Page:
Share this post


Link to post
Share on other sites
10 hours ago, jonathanA said:

Obviously you need to make sure the metal of the heaters don’t come into contact with the hull or anything electrically connected to the hull. Those heaters usually come with plastic mounting brackets and I’d fix the heaters to a suitable piece of wood.

 

Why?

 

I would expect them to be double insulated, so no electrical connection of the outers to the supply.

 

I'd be more concerned about possible proximity to anything combustible than to the metal structure of the boat.  OK they are not supposed to get very hot, but I wouldn't want any possibility of them resting against anything flammable, or o anything fabric being able to fall on them.

 

That said the biggest problem with anything like this is that they are usually built to keep price as low as possible, rather than to a high standard that puts cost secondary.  I'm not sure you'll find anything certified as suitable for continuous use on a boat, but your insurer might have wriggle room if you buy cheap Chinese tat, and it subsequently overheats.

Share this post


Link to post
Share on other sites
14 minutes ago, alan_fincher said:

Why?

 

I would expect them to be double insulated, so no electrical connection of the outers to the supply.

 

 

The dimplex tubular heater instructions state that it must be earthed, so I would expect the metal tube to be connected to the supply earth.  This does not surprise me as they are often used in greenhouses etc where excess splashing will happen and if moisture were to get in, then water would provide a current path from the element to the case which if not earthed would result in a shock when touched.

Share this post


Link to post
Share on other sites

I have 2 similar to these (one running down each side of the engine room) and use them as 'freezing preventatives'.

They are 5 foot and 150 watts each.

 

They are on timers with one alternatively on, then a few hours (say) 09:00-15:00 hours both off, alternate heaters on / off for a few hours and then both on around 2:00am - 6am

 

It costs around £1.00 per day to run both of them on marina electric at 15p per unit.

 

https://www.tlc-direct.co.uk/Products/DXECOT6.html?source=adwords&ad_position=&ad_id=315107931576&placement=&kw=&network=u&matchtype=&ad_type=&product_id=DXECOT6&product_partition_id=350328635884&version=finalurl_v3&gclid=CjwKCAjw29vsBRAuEiwA9s-0B13GqJmV_P7HHDbbl64AvTelPujMvjzKQiubfbBa-JjHHUplG43YfxoCjMQQAvD_BwE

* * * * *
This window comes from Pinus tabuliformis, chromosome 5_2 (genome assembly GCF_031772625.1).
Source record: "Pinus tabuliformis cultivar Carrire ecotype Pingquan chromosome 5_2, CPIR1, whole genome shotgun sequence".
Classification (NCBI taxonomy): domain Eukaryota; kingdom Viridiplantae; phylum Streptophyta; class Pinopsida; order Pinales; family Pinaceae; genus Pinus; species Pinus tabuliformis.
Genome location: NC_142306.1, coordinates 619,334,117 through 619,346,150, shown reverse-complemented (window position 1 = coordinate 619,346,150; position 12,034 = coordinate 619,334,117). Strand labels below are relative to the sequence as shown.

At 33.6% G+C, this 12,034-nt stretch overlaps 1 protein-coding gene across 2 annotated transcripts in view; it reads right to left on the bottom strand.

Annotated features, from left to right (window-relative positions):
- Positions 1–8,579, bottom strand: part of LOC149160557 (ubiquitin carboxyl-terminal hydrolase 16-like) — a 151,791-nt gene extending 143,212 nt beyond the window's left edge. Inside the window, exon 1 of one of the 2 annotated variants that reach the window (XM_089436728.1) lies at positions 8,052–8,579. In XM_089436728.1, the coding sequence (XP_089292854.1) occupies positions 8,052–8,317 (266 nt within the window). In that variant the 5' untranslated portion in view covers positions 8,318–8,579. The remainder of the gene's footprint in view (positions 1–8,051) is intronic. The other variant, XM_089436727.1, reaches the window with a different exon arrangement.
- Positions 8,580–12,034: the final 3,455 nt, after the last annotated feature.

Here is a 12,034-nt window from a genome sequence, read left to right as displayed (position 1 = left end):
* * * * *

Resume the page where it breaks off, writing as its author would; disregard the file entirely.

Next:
Edited by Alan de Enfield

Share this post


Link to post
Share on other sites
2 hours ago, Alan de Enfield said:

I have 2 similar to these (one running down each side of the engine room) and use them as 'freezing preventatives'.

They are 5 foot and 150 watts each.

 

They are on timers with one alternatively on, then a few hours (say) 09:00-15:00 hours both off, alternate heaters on / off for a few hours and then both on around 2:00am - 6am

 

It costs around £1.00 per day to run both of them on marina electric at 15p per unit.

 

https://www.tlc-direct.co.uk/Products/DXECOT6.html?source=adwords&ad_position=&ad_id=315107931576&placement=&kw=&network=u&matchtype=&ad_type=&product_id=DXECOT6&product_partition_id=350328635884&version=finalurl_v3&gclid=CjwKCAjw29vsBRAuEiwA9s-0B13GqJmV_P7HHDbbl64AvTelPujMvjzKQiubfbBa-JjHHUplG43YfxoCjMQQAvD_BwE

Cost a lot less with a thermostat.

As an aside I bought a little temperature data logger, set it to record every ten mins.  Left it on the floor next to my the toilet for Jan & Feb on the G&S canal.  Only went below freezing on just one day and then only by a degree or two.  I was surprised.

Share this post


Link to post
Share on other sites
5 minutes ago, Chewbacka said:

Cost a lot less with a thermostat.

Before the greenhouse heaters we tried with thermostats.

 

A dismal failure and they were on continuously.

It seemed as irrespective of what 'frost setting' you applied the operating temperature was 5*C.

We did have a prolonged 'cold spell' of several weeks and ran up a bill of £100's.

 

The current system works for us, keeps the damp down and keeps the engine room above freezing so no need to drain down all the plumbing,

Share this post


Link to post
Share on other sites
3 hours ago, alan_fincher said: